Women and men experience and use the city and its resources and services differently; however gender equality is often not part an explicit part of the consideration behind urban policy and planning, despite the fact that it is a significant factor in the equitable design and delivery of public spaces and services. Moreover, many of the methods for working with gender equality are “one size fits all.” However, the barriers to implementing gender sensitive policies vary widely across contexts as a result of different local policy frameworks, administrative structures, and degrees of openness to the topic of gender. In the URBACT GenderedLandscape Action Planning Network, the seven partners’ common work will therefore focus on two topics: increasing the visibility of the gendered perspective in integrated urban development and the local contextualization and interpretation of tools and approaches for reducing gender inequality in urban policy and development.
To do this, the network will employ the URBACT method, taking an integrated and participative approach to urban challenges with a focus on transnational exchange and learning. Co-learning and peer exchange on the network level will be translated into integrated action plans on the local level and contribute to capacity building among city administrators.
Gender + Equal + Cities
Despite the fact that gender equality has been a fundamental tenet of EU policy since the 1990s and has been explicitly included in United Nations’ Sustainable Development Goals and the New Urban Agenda, policy implementation on the local and regional levels lags behind. Cities as public organizations have an extremely important role to play in creating conditions for gender equality. In order to do this, however, there needs to be a holistic understanding of how gender inequality is created by the combination of specific local conditions, including social norms, political and administrative structures, and the built space itself.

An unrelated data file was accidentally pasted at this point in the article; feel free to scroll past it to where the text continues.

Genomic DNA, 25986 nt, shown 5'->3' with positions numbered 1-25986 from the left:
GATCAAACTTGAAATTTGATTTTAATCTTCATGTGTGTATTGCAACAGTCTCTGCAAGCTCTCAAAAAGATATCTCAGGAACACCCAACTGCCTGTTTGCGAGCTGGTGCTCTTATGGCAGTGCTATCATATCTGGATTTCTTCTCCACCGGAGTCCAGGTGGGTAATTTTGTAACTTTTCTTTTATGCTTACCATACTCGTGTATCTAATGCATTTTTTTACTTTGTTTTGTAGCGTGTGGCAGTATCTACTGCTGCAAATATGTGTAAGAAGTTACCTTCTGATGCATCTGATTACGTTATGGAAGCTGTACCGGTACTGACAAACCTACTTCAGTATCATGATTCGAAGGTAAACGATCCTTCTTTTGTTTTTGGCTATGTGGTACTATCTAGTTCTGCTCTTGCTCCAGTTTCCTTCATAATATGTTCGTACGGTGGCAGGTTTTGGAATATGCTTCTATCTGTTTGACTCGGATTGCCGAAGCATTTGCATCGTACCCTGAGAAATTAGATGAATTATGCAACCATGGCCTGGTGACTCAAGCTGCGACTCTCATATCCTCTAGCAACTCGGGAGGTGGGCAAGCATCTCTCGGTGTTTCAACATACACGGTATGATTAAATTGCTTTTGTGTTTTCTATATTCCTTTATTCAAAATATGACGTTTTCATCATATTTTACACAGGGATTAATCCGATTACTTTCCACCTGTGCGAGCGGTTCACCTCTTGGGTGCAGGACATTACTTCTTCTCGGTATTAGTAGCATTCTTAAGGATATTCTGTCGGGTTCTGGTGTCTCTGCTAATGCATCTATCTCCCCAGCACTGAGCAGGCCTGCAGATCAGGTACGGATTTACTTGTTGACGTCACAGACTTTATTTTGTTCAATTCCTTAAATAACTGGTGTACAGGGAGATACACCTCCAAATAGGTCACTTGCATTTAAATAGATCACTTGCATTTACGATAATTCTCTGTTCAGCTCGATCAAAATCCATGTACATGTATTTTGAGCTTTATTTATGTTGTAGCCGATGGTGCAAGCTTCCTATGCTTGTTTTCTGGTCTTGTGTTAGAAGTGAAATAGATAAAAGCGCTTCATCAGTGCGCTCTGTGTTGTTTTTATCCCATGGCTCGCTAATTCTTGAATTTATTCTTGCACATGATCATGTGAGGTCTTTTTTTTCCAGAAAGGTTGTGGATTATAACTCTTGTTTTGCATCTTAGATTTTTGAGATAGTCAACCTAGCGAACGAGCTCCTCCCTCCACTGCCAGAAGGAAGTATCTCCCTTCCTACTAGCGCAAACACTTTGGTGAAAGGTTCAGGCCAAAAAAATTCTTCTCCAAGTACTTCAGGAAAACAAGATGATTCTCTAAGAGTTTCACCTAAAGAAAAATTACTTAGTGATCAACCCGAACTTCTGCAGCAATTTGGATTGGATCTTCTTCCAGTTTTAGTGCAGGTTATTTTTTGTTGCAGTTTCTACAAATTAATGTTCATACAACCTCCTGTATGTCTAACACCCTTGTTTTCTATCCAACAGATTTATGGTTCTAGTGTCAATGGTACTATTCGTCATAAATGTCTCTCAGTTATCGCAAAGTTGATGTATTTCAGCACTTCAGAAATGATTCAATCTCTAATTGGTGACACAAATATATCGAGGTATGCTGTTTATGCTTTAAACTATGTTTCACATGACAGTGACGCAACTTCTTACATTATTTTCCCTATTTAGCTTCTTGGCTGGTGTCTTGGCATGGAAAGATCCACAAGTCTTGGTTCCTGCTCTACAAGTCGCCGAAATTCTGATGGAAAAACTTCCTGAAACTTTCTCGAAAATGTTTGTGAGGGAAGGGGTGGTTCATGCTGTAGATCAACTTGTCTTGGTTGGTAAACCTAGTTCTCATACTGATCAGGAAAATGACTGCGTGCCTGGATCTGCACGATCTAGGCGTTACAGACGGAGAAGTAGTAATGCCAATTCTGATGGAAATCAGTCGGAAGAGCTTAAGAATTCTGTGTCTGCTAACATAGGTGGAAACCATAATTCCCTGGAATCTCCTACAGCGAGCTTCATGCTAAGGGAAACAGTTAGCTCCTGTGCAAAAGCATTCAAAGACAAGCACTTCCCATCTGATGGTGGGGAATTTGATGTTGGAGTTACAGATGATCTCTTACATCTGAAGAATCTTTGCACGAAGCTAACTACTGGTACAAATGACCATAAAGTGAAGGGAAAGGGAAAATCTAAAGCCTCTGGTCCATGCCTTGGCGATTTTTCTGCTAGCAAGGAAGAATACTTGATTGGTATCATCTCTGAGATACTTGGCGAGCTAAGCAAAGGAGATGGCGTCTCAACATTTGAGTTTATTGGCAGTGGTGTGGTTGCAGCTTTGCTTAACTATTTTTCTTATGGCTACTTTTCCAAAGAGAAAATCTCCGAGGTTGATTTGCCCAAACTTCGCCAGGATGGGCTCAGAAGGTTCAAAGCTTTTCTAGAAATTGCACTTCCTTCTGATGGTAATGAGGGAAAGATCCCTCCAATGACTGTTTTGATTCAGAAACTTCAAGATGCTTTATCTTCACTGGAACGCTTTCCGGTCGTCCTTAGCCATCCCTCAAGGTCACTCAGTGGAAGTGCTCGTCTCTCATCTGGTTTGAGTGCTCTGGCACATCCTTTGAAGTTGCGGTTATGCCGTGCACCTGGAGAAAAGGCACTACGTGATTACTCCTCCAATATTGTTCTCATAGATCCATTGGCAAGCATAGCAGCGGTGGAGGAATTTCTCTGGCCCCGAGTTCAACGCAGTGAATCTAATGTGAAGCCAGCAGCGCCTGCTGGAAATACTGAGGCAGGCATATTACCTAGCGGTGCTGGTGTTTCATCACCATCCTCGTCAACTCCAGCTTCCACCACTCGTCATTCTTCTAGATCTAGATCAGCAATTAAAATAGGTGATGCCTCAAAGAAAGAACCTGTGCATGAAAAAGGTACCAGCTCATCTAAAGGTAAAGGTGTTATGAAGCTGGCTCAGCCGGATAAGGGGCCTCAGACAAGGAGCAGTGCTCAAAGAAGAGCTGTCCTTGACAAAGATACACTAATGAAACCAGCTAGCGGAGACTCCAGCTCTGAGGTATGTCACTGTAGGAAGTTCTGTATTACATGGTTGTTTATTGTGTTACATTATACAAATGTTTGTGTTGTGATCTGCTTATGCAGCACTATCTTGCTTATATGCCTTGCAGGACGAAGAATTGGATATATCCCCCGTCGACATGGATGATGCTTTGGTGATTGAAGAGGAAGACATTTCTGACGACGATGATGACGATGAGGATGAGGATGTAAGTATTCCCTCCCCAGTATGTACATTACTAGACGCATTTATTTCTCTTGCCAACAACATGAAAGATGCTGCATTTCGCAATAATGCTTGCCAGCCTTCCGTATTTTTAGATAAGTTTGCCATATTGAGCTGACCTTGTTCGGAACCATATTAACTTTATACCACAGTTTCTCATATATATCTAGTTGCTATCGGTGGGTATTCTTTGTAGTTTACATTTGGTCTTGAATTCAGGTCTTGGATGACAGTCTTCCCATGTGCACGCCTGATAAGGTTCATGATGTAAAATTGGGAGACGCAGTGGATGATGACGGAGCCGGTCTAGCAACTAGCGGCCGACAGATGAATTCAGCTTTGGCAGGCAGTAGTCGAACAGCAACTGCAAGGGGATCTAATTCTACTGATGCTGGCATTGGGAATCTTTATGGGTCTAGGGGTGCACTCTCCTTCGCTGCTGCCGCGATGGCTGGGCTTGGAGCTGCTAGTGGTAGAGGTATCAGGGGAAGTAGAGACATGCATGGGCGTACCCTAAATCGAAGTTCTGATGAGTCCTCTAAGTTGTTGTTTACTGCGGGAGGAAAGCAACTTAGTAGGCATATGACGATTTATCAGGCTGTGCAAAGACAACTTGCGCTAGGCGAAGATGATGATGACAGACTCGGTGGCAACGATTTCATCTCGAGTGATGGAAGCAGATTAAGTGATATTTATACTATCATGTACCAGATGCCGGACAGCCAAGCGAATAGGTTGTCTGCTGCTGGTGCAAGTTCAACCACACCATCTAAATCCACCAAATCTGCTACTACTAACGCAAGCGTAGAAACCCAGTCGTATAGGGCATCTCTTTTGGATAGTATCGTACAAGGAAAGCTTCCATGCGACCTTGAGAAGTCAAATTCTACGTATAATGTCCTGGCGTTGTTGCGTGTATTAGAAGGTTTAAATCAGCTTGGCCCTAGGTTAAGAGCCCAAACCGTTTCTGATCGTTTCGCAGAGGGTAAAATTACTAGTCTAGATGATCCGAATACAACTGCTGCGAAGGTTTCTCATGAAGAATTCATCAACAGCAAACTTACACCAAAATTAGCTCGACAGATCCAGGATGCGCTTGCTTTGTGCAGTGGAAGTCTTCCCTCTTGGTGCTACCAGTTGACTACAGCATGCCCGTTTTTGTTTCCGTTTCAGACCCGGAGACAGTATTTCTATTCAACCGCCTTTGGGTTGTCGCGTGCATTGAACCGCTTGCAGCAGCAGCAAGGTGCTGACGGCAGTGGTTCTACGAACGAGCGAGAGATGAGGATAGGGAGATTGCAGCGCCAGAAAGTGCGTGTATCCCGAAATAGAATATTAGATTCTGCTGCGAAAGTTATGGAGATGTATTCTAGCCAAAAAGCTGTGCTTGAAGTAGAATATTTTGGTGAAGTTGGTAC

The starting point for creating public services that are user-sensitive and promote inclusion instead of exclusion is being aware of and taking into consideration the experiences of different groups as well as an understanding of how gendered power structures affect the way women and men feel about, use, and access the city. For example, how fear of violence can unequally restrict urban mobility, the gender segregated labour market and its implications for infrastructure and public transportation, and stereotypical expectations and prescriptive norms regarding responsibility for unpaid care work, just to mention a few examples. The physical structures of the city and public service design can work towards ensuring equal rights and opportunities for both genders, with a focus on ameliorating the negative effects of gender norms, but only when these are a visible, conscious element of planning.
Photo 3: Gender-responsive policies and spaces are only possible if gender is considered during decision-making.
Global, Local, Glocal?
The seven partners will explore both the global and local expressions of gendered power structures and use knowledge gained at the local level to inform and improve policy instruments on the global level. The first step in this process was to analyse the gap between policy and delivery for each city. At the kick-off meeting in Umea on 10 & 11 October 2019, the partners used a gender mainstreaming self-assessment canvas designed for the event to start thinking, among other things, about the political commitment, existing implementation plans, data, and dedicated resources related to their local challenge. These aspects will be examined in more detail during the partner visits over the coming three months.
Photo 4: At the kick-off meeting, partners performed a self-analysis using a canvas designed for the exercise.
We are excited to begin this journey together! You can keep up with our network’s and URBACT’s work on gender equality by following the hashtags #genderequalcities and #genderedlandscape or by subscribing to URBACT’s newsletter.